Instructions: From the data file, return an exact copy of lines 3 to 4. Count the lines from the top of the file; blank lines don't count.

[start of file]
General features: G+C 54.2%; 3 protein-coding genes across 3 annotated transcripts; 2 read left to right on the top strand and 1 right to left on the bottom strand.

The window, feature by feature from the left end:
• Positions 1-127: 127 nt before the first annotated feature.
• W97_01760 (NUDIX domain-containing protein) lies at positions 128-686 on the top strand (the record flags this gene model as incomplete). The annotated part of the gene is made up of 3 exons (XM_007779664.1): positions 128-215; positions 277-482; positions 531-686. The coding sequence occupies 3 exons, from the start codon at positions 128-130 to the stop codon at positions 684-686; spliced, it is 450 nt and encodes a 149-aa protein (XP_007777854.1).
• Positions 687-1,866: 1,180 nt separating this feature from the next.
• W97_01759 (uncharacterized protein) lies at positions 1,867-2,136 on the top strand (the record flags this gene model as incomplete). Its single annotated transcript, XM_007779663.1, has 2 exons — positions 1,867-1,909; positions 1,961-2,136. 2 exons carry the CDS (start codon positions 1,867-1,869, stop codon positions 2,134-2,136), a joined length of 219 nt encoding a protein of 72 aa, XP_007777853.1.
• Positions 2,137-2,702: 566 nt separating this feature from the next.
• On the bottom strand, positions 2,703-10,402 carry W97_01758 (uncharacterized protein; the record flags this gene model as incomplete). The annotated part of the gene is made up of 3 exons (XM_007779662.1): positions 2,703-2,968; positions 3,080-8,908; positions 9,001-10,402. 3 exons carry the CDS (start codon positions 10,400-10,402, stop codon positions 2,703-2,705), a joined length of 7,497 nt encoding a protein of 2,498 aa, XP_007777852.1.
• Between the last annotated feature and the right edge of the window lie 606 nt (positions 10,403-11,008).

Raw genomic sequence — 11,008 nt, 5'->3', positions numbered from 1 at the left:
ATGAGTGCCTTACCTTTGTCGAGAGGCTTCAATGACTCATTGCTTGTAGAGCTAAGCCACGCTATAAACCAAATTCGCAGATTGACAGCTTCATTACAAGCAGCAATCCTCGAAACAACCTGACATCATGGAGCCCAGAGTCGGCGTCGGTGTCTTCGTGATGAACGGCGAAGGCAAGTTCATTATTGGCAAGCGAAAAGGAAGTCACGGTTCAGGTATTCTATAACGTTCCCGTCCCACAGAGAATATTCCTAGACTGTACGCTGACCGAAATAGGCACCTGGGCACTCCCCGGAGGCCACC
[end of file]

• Positions 1-127: 127 nt before the first annotated feature.
• W97_01760 (NUDIX domain-containing protein) lies at positions 128-686 on the top strand (the record flags this gene model as incomplete). The annotated part of the gene is made up of 3 exons (XM_007779664.1): positions 128-215; positions 277-482; positions 531-686. The coding sequence occupies 3 exons, from the start codon at positions 128-130 to the stop codon at positions 684-686; spliced, it is 450 nt and encodes a 149-aa protein (XP_007777854.1).